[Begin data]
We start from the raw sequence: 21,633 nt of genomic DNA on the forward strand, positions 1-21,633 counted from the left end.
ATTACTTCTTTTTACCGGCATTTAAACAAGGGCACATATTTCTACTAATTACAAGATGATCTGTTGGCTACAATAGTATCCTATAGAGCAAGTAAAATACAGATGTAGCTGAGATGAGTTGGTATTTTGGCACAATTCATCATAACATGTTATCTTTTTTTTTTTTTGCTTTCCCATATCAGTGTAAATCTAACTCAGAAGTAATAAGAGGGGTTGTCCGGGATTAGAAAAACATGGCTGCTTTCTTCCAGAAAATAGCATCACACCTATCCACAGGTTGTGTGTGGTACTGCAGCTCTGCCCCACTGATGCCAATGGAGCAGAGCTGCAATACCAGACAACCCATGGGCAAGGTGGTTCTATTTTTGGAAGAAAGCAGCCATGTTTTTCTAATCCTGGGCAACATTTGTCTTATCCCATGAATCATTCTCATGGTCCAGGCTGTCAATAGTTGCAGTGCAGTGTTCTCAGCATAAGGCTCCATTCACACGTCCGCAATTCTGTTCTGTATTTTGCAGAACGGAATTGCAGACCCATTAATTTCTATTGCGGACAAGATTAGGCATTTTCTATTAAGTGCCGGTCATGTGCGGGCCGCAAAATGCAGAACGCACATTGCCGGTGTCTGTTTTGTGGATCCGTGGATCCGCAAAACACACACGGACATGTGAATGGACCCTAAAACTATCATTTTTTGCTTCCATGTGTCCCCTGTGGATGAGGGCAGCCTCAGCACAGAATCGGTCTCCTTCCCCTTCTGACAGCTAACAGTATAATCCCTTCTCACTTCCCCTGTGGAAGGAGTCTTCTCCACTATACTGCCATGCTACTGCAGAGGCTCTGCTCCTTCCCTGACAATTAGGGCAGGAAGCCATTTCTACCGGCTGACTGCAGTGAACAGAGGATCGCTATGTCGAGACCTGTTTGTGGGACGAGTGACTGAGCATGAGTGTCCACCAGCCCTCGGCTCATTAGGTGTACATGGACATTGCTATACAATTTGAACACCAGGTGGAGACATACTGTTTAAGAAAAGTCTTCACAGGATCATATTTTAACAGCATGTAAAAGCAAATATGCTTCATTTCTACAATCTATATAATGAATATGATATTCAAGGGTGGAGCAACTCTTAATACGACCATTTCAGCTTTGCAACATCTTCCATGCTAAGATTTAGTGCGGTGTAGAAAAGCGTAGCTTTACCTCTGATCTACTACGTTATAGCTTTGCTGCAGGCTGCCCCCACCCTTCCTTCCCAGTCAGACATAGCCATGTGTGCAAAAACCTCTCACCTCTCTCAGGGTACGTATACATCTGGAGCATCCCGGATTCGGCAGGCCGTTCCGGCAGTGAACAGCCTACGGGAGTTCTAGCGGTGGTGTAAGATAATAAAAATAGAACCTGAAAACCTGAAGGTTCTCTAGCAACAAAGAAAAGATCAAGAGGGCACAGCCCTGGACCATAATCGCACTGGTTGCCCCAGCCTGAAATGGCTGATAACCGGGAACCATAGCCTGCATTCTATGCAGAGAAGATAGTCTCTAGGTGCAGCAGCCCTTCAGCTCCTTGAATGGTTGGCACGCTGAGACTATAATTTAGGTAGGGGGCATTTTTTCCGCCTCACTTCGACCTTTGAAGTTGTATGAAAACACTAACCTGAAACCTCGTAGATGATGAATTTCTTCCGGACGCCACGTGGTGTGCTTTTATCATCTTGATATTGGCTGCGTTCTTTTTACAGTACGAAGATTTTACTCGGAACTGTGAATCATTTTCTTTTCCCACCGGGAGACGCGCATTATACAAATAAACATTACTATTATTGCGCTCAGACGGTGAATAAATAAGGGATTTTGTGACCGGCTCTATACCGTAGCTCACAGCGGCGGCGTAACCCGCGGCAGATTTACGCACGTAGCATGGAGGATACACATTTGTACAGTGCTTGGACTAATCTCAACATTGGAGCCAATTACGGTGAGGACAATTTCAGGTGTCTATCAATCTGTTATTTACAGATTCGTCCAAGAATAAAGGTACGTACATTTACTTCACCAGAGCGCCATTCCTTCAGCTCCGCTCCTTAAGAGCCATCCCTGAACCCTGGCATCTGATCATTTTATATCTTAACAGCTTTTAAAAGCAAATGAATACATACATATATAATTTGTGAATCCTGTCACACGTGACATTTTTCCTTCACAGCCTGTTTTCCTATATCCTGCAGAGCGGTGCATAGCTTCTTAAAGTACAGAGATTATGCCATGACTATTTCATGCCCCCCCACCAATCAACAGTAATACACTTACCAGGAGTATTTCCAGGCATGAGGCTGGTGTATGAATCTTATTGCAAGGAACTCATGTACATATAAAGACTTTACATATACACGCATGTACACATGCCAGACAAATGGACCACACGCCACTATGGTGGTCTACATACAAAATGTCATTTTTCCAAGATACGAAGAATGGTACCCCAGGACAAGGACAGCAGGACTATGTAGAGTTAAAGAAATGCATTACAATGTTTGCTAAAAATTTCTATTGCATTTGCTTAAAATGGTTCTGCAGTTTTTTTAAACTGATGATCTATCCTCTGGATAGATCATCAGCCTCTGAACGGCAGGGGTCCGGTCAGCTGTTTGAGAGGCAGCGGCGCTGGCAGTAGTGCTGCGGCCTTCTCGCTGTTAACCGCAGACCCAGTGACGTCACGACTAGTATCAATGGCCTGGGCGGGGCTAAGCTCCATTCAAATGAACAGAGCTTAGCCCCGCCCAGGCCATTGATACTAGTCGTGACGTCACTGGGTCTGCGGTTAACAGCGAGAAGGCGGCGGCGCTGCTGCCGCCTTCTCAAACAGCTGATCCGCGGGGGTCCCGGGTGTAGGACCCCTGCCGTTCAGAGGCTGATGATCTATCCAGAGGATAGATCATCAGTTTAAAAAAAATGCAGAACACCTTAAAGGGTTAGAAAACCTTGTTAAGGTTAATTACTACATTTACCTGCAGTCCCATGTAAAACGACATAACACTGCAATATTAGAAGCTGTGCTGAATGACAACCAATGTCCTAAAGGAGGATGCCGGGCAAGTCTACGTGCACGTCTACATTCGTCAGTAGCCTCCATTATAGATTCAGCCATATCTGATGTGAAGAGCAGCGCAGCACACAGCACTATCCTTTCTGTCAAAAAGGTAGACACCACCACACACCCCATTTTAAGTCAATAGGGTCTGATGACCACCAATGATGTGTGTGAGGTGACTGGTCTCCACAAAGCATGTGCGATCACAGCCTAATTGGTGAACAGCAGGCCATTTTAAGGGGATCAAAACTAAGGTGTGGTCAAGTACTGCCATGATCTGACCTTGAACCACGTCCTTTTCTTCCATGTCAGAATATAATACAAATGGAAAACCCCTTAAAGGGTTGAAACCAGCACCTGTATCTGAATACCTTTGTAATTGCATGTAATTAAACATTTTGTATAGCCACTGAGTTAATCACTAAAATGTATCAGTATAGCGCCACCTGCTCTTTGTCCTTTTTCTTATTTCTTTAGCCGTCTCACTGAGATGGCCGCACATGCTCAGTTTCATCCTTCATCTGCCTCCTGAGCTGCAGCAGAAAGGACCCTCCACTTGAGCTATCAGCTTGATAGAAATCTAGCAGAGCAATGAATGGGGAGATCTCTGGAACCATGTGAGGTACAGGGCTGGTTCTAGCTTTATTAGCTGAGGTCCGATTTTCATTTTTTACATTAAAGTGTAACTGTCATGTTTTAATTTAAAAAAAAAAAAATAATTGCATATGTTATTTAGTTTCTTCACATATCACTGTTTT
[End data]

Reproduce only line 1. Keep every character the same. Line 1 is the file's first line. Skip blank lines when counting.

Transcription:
We start from the raw sequence: 21,633 nt of genomic DNA on the forward strand, positions 1-21,633 counted from the left end.